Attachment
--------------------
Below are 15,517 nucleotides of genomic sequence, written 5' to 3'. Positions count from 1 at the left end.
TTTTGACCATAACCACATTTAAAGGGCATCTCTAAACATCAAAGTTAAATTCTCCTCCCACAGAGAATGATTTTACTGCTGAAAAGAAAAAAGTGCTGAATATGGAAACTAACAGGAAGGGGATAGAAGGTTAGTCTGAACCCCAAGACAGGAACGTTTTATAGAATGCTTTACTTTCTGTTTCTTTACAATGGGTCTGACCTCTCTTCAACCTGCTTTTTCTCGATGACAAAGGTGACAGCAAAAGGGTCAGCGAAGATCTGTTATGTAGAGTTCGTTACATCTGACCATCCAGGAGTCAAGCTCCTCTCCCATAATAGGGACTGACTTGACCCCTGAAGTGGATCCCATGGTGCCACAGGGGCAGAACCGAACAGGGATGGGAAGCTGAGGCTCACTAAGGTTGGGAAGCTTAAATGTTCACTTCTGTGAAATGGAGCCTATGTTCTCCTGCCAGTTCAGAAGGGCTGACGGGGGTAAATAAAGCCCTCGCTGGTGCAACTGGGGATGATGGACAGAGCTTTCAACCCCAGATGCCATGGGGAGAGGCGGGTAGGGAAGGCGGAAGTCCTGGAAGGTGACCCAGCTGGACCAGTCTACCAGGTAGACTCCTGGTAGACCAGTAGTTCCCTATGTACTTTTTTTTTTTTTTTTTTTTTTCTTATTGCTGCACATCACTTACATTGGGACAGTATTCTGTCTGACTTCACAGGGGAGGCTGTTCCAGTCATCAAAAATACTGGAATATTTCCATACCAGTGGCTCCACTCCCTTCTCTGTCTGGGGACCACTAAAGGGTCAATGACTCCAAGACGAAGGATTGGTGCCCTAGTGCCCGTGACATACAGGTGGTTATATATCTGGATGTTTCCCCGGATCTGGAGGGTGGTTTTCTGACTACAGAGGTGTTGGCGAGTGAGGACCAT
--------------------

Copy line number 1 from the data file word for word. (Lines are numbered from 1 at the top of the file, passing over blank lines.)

Below are 15,517 nucleotides of genomic sequence, written 5' to 3'. Positions count from 1 at the left end.